The combat in Raji follows traditional hack-and-slash mechanics, as you wield weapons once possessed by the gods. After you gain Durga’s Trishul and are blessed with the power of lightning, you come across more weapons such as the sword and shield duo, Nandaka and Srivasta, weapons blessed by Lord Vishnu, which became my favorite pick as they were the only source of defense I had as Raji. 

You also gain more elemental powers, with fire and ice being later additions. However, I found that as I acquired the next elemental, I moved on from the previous one, rendering them to be of no more use. On your travels, you can acquire different orbs that are somewhat hidden from the main path. These can be used to power up your elementals and string attacks. 

Combat-wise, Raji is agile and can back-flip and cartwheel her way through enemies, apt as her experience lies in performing on tightropes as a means of living. This allows her to jump off of walls and spin around pillars, allowing for some more powerful attacks and stuns. As a finishing move, you can regain health from enemies, and is the only way to do so as there aren’t any restorative items you’ll have at hand, making combat rather finicky.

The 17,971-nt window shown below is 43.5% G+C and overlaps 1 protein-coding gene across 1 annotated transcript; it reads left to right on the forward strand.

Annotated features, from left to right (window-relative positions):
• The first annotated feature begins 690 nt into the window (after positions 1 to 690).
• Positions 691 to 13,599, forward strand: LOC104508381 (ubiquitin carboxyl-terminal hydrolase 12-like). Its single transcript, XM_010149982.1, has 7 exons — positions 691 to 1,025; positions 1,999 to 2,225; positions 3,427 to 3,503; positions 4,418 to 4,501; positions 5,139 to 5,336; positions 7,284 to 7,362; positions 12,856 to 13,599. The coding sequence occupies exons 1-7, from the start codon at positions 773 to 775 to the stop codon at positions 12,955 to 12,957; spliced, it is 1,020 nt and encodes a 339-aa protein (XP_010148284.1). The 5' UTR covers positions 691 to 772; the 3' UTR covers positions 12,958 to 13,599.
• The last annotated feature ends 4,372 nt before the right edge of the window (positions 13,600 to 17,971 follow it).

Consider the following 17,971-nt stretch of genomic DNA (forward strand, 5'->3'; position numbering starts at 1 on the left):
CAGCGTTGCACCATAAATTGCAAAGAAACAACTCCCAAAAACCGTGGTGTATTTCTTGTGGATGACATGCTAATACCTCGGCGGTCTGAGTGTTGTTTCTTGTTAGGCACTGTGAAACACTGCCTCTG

Raji: An Ancient Epic

This makes it crucial for you to save your health as much as possible during battles- the health gauge being symbolized by a mandala in the shape of a flower, with petals replacing the usual bars. Boss battles are more challenging, as there aren’t any other enemies you can snatch health from, rather one daunting figure with a whole lot of health. There were times when I was floundering around the screen, simply trying to dodge incoming attacks with the last bit of health remaining (of course, I would then get cheap-shotted after that and die).